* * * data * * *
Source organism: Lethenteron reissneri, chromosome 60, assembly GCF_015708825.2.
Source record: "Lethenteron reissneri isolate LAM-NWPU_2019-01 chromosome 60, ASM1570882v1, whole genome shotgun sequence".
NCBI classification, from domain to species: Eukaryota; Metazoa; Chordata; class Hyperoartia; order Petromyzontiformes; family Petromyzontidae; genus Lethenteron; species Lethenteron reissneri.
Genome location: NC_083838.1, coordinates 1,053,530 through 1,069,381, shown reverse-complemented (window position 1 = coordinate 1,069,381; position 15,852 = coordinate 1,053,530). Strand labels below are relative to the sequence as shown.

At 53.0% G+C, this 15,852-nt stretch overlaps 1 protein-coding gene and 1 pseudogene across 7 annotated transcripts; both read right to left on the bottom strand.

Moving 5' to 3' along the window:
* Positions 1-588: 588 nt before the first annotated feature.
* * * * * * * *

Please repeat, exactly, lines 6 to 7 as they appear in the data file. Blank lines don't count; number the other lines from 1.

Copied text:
Moving 5' to 3' along the window:
* Positions 1-588: 588 nt before the first annotated feature.